• sprinting to the ball carrier

• refraining from continuing to make the hit after the whistle

Problems are typically eight or nine guys going off duty before the whistle, going at less than full speed, and jumping onto the pile after the whistle.

In general, I thought the Army defense looked very good, very much improved in this game.

I do not know. Maybe someone can tell me. Did Army get a new defensive coordinator between 2010 and 2011?

Passing game

Army’s passing game has been pathetic. In this game, they were 3 of 3 for 70 yards, one TD, and no interceptions.

It this a great thing? We studied probability and statistics at West Point. Because of that I must say that we need a larger sample size before we conclude that Army now has a great passing game.

For a contrarian team like Army, the pass is like insurance. It’s better to have it and not need it than to need it and not have it. In general, they should run to victory. But if and when that is taken away, they need to be able to take what the defense is giving them, including the pass.

No timeouts in odd-numbered quarters

Army called two timeouts during the first quarter. Page 197 of my Football Clock Management book says never call timeout in an odd-numbered quarter. It also says not to call them until about 5:00 left in each half. Why? Until then you do not know if you are going to be in a hurry-up or slowdown at the end of the half. Until you know, you do not know whether to call a hurry-up (right after previous play) or slowdown (just before play clock ends) timeout.

Army calling two timeouts in the first quarter was coaching malpractice. You have to actually script not calling timeouts into practice to prevent them. Generally, with current rules, the quarterback probably should not be authorized by the coach to call timeouts. It used to be coaches could not call them, Now that they can, why is the QB allowed to do so?

Extraordinary number of turnovers and penalties by Tulane

It must be acknowledged that the Army rout of Tulane was greatly aided by Tulane turning the ball over and getting penalized more than normal.

Pete Dawkins

Pete Dawkins was in the booth for the third quarter. He is West Point class of 1959, won the Heisman Trophy in 1958, was First Captain of the Corps of Cadets (cadet commander of all the other cadets), and was a Rhodes Scholar. Pretty spectacular, huh? He was a professor when I was a cadet. The whole Long Gray Line was sure he was going to become president in his 40s.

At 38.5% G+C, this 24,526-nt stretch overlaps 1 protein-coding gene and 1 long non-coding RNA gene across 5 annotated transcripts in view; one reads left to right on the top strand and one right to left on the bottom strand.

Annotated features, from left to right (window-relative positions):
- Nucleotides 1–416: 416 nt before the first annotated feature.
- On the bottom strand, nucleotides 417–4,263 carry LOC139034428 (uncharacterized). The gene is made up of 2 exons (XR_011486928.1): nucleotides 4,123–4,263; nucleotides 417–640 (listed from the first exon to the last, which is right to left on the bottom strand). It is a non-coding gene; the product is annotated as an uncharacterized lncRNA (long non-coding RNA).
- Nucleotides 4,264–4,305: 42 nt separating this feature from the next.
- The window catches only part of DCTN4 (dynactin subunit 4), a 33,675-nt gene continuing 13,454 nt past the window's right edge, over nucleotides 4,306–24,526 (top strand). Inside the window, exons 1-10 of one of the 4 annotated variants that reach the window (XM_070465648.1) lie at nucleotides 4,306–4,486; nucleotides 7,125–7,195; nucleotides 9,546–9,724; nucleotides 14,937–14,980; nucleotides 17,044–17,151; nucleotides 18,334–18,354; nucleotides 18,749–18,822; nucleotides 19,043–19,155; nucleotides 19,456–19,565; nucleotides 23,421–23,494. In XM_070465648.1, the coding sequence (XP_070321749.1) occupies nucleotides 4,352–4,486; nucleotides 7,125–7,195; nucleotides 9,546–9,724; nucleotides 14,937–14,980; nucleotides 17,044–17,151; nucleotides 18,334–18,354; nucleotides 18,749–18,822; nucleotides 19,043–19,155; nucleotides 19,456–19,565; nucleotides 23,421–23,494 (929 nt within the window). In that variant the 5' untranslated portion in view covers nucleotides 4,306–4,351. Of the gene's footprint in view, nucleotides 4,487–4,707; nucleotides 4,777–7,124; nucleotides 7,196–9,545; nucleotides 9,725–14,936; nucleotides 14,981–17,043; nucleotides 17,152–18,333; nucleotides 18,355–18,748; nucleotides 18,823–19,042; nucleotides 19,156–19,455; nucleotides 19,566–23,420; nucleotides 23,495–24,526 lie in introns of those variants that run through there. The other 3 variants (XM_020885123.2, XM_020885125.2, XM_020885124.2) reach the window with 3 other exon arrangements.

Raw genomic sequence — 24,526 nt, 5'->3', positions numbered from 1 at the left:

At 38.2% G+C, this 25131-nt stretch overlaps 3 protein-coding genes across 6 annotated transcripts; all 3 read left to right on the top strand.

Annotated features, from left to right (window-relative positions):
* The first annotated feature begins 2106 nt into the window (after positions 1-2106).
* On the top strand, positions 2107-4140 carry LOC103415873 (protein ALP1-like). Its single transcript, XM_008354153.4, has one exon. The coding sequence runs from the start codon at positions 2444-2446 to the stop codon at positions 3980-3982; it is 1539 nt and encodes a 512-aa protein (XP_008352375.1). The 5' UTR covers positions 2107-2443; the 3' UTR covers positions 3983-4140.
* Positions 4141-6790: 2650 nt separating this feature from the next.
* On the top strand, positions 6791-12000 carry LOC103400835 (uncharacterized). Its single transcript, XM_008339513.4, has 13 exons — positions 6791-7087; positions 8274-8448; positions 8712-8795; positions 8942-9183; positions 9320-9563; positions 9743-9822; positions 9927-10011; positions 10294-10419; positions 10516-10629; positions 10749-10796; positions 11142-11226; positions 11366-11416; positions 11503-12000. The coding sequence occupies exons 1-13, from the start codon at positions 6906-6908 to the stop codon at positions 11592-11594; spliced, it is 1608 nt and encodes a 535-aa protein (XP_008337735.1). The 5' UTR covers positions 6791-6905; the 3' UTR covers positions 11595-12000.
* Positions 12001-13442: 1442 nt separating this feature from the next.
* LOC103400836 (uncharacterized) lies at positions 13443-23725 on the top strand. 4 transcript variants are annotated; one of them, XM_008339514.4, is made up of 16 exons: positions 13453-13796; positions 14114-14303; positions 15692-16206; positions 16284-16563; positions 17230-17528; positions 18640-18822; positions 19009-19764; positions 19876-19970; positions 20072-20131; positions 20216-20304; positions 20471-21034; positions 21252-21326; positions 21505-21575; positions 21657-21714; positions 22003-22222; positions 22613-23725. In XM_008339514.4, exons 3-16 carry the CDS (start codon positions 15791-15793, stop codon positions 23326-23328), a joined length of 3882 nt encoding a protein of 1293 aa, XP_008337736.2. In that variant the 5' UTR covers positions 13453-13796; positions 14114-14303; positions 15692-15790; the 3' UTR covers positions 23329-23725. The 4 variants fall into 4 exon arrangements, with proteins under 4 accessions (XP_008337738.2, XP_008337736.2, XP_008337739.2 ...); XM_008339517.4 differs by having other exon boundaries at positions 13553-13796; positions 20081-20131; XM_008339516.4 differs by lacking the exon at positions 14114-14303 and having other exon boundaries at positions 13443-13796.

Did not happen. He became the youngest brigadier general, then,while in the hospital with a bad back and a lot of time to think, he decided to get out of the Army. That was a big shock. I mean you would think the guy had it made in the Army. Reading between the lines, I suspect he encountered a lot of jealousy from superiors in the Army. When you win all those awards, people tend to be on high alert for any evidence that they are better than him at anything or that he is imperfect.

Anyway, he went to Wall Street. Not fitting the prior story line that well.

Eventually, he did go into politics in 1988. He ran for Senate in New Jersey. He is from Michigan. His opponent, Democrat Frank Lautenberg, a non-West Point, non-Heisman Trophy winner, non-Rhodes Scholar, beat Dawkins by an 8-point margin.

Lautenberg accused Dawkins picking New Jersey based on political analysis, not any connection to the state. When you work on Wall Street, you can probably run in NY, CT, or NJ. It was also discovered during the campaign that Dawkins campaign literature said he had been wounded in Vietnam. He had not. Time or one of those expressed astonishment that Dawkins, of all people, would get caught padding his resume. Dawkins blamed a staffer—an un-West-Point-Cadet-like thing to do. We were trained to say “No excuse.”

During the campaign, all of us West Point graduates received a letter from Pete. My opinion of him dropped from very positive to very negative because of that letter. Basically, it asked for campaign contributions. It said nothing about his policy positions. It did not even mention his party. Its thesis seemed to be that we should give solely because we went to the same college and that his success in politics would reflect a little glory on us.

My sense is that the current opinion of Dawkins in the Long Gray Line is that he peaked too early. Great senior year of college then never heard from again.

He seems like a nice guy. Intelligent but I think one who did not know he was a Rhodes Scholar would be mildly surprised to learn that. Very political. Has a filter when he speaks. Plays well with others. Super at winning college kid awards in a variety of fields but no evidence of any adult accomplishments other than persuading various committees to anoint him to various large organization bureaucratic positions or boards or commissions.

No individual accomplishments after college. No books written. No inventions. No businesses started. No buildings built. No companies taken public.

But George Bernard Shaw said

The reasonable man adapts himself to the world. The unreasonable one persists in trying to adjust the world to himself. Therefore all progress depends on the unreasonable man.

Pete Dawkins is a reasonable man. Make a nice impression.

Incompetent slowdown

In the Northwestern game two weeks before, Army’s slowdown offense was incompetent. It was also in this game. They should be snapping the ball at :01 left on the play clock. Instead they are snapping it at :05 and up to, I’m guessing because sometimes it was so early the TV as not showing the play clock—:15.
John T. Reed